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Enroll in Amazon’s Brand Registry 2.0… But Only if You Own a Registered Trademark

Amazon Brand RegistryIf you sell private label products on Amazon, please listen up! Amazon recently released its Brand Registry 2.0. The new and improved Brand Registry is Amazon’s most recent attempt to combat brand violations on its online marketplace.

Under the old regime, as a seller on Amazon, you could enroll in Brand Registry by proving that (1) you own a domain name that displays your brand and (2) your brand appears on your actual product or is visible on your packaging. Sellers also had to provide a list of product categories (e.g., apparel, sporting goods, electronics) in which the brand should be listed and the countries where the brand’s products are manufactured and distributed.

The new regime, however, requires that you also own a registered trademark. The trademark must be a “standard character mark” and it has to match the brand name printed on your products and/or packaging. Currently, Amazon is only accepting active word marks that have been registered in the following countries: the US, Canada, Mexico, India, Japan, France, Germany, Italy, Spain, the UK and the EU.  

If you enrolled in Amazon’s Brand Registry prior to April 30, 2017, Amazon is encouraging sellers to re-enroll in Brand Registry 2.0, assuming you meet the eligibility requirements noted above.

So, why is Amazon making it more complicated for sellers to protect their brands on its online marketplace? According to Amazon,

Amazon Brand Registry Quote

In addition to enrollment in Amazon’s Brand Registry 2.0, federal trademark registration offers the following benefits:

  • Right to use the ® symbol to notify third parties the mark is federally registered;
  • Right to file a trademark infringement lawsuit in federal court and to obtain monetary remedies;
  • It acts as a bar to the registration of another confusingly similar mark;
  • Right to claim certain advantages in seeking registration of the mark abroad under certain international treaties;
  • It constitutes constructive use of the mark as of the date of the application and a right of nationwide priority against others (with certain exceptions) in connection with the goods/services identified in the registration;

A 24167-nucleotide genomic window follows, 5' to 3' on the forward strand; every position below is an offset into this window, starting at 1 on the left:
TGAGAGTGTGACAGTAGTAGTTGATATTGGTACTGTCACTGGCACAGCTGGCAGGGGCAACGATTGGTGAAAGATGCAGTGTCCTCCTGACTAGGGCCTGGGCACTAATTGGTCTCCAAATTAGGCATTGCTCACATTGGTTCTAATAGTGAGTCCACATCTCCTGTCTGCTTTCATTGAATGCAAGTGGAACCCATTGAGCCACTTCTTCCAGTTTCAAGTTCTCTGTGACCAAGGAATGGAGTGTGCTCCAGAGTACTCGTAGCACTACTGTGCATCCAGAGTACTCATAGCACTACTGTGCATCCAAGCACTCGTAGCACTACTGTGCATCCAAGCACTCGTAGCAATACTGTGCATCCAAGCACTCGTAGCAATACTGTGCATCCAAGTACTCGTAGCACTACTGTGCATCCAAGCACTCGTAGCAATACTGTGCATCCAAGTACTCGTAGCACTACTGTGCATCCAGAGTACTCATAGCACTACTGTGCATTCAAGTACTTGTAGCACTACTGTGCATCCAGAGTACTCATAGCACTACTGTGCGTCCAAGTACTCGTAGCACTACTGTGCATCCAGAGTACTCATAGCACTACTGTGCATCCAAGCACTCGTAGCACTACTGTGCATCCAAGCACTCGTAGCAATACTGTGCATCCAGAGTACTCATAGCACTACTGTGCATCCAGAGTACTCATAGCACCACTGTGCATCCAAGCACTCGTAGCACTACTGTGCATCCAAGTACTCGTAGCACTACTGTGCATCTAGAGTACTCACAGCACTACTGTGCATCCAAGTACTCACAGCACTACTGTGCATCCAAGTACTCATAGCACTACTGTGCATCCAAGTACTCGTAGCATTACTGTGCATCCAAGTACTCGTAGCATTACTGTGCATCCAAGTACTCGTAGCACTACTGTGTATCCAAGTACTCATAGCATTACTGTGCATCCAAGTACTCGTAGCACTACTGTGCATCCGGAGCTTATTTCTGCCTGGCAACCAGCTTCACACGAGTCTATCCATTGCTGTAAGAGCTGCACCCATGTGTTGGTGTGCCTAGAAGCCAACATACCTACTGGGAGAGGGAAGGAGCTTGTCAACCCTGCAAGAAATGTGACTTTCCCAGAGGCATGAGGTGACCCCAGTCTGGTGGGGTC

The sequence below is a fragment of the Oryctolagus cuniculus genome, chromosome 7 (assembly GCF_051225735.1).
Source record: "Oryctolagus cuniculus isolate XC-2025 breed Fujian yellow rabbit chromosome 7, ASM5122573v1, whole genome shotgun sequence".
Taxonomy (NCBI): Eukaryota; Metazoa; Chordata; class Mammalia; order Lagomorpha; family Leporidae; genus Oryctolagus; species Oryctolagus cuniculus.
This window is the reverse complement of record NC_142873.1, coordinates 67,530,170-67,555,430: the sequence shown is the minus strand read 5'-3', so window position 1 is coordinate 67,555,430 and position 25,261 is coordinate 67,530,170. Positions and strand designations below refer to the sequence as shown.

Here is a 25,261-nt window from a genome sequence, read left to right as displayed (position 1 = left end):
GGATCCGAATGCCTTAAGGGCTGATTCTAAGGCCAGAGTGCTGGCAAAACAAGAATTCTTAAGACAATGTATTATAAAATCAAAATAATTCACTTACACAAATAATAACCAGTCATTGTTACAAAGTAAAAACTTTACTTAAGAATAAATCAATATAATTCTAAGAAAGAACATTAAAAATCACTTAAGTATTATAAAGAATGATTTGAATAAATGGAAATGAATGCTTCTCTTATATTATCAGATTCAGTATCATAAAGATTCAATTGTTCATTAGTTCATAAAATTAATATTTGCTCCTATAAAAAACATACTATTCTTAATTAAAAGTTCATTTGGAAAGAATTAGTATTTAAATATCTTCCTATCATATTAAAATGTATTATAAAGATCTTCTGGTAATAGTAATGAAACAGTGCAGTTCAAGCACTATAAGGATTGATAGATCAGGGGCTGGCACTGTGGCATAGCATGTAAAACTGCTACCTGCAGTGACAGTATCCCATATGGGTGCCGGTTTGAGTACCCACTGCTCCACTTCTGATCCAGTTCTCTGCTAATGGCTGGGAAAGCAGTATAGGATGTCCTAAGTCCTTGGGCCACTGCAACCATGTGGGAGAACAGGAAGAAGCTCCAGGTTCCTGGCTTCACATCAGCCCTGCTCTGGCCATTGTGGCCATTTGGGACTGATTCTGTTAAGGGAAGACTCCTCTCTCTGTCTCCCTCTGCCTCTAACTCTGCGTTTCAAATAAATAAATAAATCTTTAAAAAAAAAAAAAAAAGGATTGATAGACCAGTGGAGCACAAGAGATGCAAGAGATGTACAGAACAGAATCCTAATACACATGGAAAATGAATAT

• Right to record the mark with U.S. Customs & Border Protection to block importation of products/materials bearing infringing or counterfeit marks;
  • It constitutes prima facie evidence of validity of the registered mark, of registration of the mark, of the registrant’s ownership of the mark, and of the registrant’s exclusive right to use the registered mark with the goods/services designated in the registration certificate; and
  • After the fifth anniversary of the registration date, the grounds for cancellation of the registration are limited.

There are also some practical benefits to federal trademark registration. If brand owners want to utilize online enforcement tools, such as eBay’s VeRO program, Instagram’s trademark infringement reporting mechanism or Twitter’s trademark issue reporting form, trademark registration may be necessary or helpful. And in programs such as Amazon’s Brand Registry 2.0, trademark registration is a requirement.

So, if you’re selling private label products on Amazon and own a registered trademark, enroll in Amazon’s Brand Registry 2.0. And if don’t own a trademark registration for your brand, please consider consulting with any of KMK’s IP Group lawyers – we can help you register your mark in the US and abroad. Registration will enable you to take advantage of the full array of enforcement tools, including the enforcement tools available to brand owners online.

KMK Legal Alerts and Blog Posts are intended to bring attention to developments in the law and are not intended as legal advice for any particular client or any particular situation. Please consult with counsel of your choice regarding any specific questions you may have.

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